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Cirque du Soleil founder Guy Laliberté is scheduled to spend 12 days on the International Space Station. ((CBC))

Cirque du Soleil founder Guy Laliberté will be blasting into space on Sept. 30 as the seventh private citizen to travel to the International Space Station.

The world-renowned circus said in a statement Thursday morning that Laliberté will soar into orbit aboard a Russian Soyuz spacecraft.

He will be accompanied by a Russian cosmonaut and an American astronaut and is scheduled to spend 12 days at the station.

The 49-year-old Laliberté, who will be Canada's first space tourist, has long been fascinated by space travel.

Speaking during a news conference Thursday from Moscow where he has begun training for his mission, Laliberté said he's been introduced as a fire-eater, entertainer and artist.

"But being introduced as a space explorer is a new experience for me and I'm profoundly touched by this," he said.

He said the trip is an expression of a childhood dream.

'Planetary alignment'

"When man walked on the moon for the first time, I realized the book, The Little Prince could become a reality," he said.

Laliberté called his September space trip a case of "planetary alignment." This year marks the 25th anniversary of Cirque du Soleil, the 20th anniversary of the Canadian Space Agency and, in September, Laliberté's 50th birthday.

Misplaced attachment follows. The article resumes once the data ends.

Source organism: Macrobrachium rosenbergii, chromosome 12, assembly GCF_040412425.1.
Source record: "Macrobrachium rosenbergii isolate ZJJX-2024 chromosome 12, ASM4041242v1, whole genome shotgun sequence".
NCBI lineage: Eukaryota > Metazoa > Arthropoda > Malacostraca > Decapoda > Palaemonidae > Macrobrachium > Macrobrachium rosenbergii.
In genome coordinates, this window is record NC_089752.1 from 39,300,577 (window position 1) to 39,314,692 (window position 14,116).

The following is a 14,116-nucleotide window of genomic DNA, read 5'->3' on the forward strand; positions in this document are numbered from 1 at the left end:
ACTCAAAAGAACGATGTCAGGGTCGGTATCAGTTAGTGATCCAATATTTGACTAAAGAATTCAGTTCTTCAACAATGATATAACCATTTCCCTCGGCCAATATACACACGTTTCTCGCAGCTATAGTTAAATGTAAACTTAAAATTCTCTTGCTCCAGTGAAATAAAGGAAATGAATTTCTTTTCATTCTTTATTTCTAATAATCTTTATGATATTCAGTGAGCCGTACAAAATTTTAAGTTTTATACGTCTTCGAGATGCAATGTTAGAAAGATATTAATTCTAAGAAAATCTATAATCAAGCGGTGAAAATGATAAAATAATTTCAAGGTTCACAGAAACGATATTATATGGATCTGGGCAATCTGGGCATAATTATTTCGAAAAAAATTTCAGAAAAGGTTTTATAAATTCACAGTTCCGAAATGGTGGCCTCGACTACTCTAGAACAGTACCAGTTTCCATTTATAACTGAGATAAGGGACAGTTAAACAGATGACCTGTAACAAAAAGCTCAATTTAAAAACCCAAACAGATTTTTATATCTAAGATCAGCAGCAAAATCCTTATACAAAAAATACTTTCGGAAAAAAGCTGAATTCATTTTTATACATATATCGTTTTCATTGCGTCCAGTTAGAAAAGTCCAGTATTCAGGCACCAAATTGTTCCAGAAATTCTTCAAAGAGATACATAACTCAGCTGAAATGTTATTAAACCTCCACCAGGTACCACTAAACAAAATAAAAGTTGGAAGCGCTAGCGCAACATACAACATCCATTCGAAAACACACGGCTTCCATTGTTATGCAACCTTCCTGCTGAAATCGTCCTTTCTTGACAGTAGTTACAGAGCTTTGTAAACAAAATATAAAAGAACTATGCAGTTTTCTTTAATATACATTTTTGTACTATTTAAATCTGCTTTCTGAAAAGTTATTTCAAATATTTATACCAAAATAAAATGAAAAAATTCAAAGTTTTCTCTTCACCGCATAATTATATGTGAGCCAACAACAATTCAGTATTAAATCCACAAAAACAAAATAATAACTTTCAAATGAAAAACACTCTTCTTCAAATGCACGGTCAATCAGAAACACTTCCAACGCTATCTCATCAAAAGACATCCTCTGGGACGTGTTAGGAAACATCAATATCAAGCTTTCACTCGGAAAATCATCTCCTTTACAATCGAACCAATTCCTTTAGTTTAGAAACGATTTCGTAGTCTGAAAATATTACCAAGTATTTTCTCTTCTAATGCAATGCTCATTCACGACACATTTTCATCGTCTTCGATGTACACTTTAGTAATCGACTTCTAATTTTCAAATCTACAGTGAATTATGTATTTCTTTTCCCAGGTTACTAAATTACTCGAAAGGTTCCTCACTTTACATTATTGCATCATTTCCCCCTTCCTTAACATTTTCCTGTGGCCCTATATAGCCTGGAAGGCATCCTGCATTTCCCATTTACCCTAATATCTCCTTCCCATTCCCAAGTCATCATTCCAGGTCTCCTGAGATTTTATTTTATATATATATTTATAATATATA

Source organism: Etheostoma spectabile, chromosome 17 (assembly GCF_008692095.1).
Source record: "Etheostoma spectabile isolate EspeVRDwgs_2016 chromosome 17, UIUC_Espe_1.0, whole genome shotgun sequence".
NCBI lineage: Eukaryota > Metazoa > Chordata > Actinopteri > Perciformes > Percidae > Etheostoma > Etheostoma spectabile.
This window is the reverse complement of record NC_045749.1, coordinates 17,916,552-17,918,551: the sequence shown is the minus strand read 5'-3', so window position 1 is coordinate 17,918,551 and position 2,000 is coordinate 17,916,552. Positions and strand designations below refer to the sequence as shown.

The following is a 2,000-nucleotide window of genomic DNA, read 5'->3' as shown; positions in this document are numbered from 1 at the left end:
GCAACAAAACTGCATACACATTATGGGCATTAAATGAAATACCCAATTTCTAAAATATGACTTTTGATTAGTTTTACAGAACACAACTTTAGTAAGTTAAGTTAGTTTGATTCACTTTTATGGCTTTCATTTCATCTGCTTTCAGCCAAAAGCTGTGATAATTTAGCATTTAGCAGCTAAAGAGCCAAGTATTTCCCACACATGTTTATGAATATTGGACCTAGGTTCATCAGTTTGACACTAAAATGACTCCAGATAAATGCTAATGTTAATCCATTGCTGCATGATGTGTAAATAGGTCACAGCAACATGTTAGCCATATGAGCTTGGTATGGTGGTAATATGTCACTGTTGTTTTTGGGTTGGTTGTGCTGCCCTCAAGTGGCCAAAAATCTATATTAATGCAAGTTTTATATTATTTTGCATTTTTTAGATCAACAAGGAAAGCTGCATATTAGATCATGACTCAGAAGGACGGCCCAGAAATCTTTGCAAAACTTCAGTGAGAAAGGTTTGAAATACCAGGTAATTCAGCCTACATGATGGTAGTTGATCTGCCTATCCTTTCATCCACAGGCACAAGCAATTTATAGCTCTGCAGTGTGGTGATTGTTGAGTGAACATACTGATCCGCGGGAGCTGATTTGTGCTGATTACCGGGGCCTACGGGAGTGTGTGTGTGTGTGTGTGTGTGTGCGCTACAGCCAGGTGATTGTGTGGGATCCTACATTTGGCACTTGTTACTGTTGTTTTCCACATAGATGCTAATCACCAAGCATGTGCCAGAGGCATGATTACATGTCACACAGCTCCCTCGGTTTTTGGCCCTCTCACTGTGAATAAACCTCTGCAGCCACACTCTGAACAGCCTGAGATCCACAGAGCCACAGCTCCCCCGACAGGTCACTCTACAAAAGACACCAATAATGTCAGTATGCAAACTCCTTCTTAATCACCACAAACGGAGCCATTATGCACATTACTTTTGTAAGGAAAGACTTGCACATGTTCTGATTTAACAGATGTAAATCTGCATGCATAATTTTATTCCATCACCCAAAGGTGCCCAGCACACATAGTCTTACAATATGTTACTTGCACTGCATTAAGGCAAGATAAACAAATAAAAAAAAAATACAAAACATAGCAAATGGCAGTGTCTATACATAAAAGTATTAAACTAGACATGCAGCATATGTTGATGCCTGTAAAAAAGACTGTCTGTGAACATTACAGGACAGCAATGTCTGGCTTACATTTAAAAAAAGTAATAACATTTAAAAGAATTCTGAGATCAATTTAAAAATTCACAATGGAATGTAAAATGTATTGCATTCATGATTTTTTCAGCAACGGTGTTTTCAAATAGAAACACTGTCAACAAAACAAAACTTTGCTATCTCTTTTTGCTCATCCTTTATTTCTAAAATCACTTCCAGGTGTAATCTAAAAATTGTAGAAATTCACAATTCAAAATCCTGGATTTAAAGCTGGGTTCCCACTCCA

His news conference was shown live at the Canadian Space Agency in Longueuil, near Montreal.

The six previous space tourists paid about $35 million when they booked through Space Adventures of Virginia. While Laliberté declined to give an exact cost because of a confidentiality agreement, he says it's "pretty similar" to those that were recently negotiated.

The money will go to the Russian space agency.

Laliberté said he hopes to use his trip to space to raise awareness about the need for clean water around the world. Laliberté founded the One Drop Foundation two years ago to help make safe water accessible around the world.

The Quebec billionaire will be dropping in on Canadian astronaut Bob Thirsk, who has just begun a six-month visit to the station.

With files from The Canadian Press